Single-fraction SABR for primary renal cell carcinoma: 5-year outcomes
Dr Philip Camilleri, Clinical Director for Uro-oncology and MRI Linear Accelerator (MRL) Specialist at GenesisCare
2 min read
Stereotactic ablative radiotherapy (SABR) is a non-invasive treatment option in the management of renal cell carcinoma (RCC). The use of SABR for treating RCC has increased steadily over the past 20 years and is recommended by guidelines, alongside percutaneous ablation, as an alternative to radical or partial nephrectomy for patients unsuitable for surgery. Now, for the first time, data has been published following patients for 5 years or more after SABR treatment, with encouraging results.
Summary of study
Individual patient data meta-analysis
12 institutions from IROCK (International Radiosurgery Consortium of the Kidney) in 5 countries (Australia, Canada, Germany, Japan, USA)
190 adults with non-metastatic RCC
73% male / 27% female
Median age - 73.6 years
Of 128 patients with available operability details, 75% deemed inoperable
Median tumour diameter - 4.0cm
Single- (43% of patients) or multi-fraction SABR (57% of patients)
No patients received adjuvant or concurrent systemic therapy
Median 5.0 years (interquartile range, IQR 3.4-6.8)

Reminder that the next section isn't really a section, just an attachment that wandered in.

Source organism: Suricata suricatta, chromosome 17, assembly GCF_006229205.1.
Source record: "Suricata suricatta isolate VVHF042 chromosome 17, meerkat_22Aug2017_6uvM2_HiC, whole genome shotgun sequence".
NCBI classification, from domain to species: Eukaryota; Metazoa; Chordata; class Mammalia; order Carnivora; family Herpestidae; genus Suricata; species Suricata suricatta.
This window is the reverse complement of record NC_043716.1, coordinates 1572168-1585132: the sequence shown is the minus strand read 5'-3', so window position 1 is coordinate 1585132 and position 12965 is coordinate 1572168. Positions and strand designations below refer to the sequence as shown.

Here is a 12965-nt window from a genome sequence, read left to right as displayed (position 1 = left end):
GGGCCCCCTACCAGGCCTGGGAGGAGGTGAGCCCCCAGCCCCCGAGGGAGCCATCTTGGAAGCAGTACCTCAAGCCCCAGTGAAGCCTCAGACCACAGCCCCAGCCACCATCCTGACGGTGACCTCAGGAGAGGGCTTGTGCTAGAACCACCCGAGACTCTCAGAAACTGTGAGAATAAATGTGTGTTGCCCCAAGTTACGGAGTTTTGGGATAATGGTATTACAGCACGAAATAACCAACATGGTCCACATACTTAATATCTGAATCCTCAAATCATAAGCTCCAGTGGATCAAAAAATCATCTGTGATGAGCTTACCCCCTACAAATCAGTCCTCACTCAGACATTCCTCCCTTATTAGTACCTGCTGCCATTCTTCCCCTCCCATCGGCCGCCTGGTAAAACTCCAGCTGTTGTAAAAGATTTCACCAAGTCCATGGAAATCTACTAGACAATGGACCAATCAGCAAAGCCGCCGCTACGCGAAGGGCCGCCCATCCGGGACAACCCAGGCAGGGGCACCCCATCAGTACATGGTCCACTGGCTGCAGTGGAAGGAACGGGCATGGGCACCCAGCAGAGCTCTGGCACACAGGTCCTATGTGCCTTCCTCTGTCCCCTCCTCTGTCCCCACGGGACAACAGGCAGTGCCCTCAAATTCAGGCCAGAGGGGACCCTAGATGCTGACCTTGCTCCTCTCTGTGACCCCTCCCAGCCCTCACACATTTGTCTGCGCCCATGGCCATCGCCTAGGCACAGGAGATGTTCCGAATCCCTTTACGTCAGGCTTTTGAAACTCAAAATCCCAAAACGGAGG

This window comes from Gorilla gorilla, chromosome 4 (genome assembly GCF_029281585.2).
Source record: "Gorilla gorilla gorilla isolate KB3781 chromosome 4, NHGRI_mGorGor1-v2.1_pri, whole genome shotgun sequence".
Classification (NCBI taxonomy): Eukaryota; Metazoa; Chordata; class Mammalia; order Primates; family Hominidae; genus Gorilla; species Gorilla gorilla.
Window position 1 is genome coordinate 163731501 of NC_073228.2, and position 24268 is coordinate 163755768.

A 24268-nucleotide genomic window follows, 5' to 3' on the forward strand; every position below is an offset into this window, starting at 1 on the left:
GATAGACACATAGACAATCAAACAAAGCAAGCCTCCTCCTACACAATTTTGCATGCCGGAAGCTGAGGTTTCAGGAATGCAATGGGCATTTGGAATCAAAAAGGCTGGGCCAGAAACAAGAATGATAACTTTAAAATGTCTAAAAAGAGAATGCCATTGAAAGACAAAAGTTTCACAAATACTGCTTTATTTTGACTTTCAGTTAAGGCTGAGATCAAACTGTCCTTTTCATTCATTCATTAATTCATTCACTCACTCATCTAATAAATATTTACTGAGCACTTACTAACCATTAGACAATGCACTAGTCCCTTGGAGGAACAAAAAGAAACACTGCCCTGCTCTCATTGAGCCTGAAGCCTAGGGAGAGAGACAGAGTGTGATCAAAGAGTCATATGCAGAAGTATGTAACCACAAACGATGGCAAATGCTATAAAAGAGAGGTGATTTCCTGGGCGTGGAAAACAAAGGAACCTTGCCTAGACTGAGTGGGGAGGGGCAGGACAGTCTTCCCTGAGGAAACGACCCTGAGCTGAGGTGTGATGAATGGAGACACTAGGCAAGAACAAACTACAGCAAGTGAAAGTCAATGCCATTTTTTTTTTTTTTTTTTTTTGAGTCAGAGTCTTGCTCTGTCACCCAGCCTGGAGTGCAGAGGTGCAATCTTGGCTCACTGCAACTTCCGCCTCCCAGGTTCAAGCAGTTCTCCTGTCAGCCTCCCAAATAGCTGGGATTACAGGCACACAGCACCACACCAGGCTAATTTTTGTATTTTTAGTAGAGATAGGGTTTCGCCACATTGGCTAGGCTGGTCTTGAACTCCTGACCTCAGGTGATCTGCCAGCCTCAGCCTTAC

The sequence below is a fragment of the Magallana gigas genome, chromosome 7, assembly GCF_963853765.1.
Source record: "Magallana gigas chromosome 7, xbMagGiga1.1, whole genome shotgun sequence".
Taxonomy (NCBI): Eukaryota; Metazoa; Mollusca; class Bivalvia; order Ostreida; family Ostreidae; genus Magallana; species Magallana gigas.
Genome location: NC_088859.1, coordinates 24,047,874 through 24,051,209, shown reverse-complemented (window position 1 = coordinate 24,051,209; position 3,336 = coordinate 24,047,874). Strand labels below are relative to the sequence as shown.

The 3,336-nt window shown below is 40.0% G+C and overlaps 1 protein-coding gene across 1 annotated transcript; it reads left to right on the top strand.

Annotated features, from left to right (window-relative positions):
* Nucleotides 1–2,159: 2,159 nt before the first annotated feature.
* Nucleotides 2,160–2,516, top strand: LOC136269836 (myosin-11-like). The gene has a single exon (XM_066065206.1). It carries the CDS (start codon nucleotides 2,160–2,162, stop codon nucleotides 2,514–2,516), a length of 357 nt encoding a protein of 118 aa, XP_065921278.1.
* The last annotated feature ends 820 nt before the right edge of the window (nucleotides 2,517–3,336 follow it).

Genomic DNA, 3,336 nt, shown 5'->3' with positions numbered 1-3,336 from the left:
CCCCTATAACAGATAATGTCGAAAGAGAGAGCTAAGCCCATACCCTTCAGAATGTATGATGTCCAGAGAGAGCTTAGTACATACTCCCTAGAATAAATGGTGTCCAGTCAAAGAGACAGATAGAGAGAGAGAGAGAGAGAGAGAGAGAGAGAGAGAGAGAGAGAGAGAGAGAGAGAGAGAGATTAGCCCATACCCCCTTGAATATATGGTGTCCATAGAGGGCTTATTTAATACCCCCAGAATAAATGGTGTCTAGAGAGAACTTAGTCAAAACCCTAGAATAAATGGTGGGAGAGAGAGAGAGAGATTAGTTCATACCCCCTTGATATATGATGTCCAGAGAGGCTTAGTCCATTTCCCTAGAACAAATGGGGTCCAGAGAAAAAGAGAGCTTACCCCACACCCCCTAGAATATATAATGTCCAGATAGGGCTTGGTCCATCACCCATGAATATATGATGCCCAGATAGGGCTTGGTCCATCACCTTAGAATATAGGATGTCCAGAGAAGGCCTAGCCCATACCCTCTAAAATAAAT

Table 1. Treatment given
- Single-fraction SABR had a local control rate of 94.5% at 5 years and a distant control rate of 87.3%
- No local failure was observed after 5 years in 86% of patients
- There were no grade 3 toxic effects or treatment-related deaths (grade 1-2 toxic effects were reported in 37% (70) patients)
- Single-fraction SABR showed fewer local failures than multi-fraction SABR
- The superiority of single-fraction SABR over multi-fraction needs to be confirmed in a randomised clinical trial
- SABR for primary RCC is safe and effective in the long term and a viable treatment option for patients who are inoperable or at high risk from surgery
- Comparative published outcome data on percutaneous ablation and partial nephrectomy are lacking compared with SABR in this indication
There are many patients with RCC where surgery is not an option. In those cases, these long-term outcome results reinforce SABR as an evidence-based treatment with strong efficacy data, a favourable safety profile and minimal inconvenience to the patient.
Read the full study here.
- Siva S. et al., 5-year outcomes after stereotactic ablative body radiotherapy for primary renal cell carcinoma: an individual patient data meta-analysis from IROCK (the International Radiosurgery Consortium of the Kidney). Lancet Oncol 16 Nov 2022
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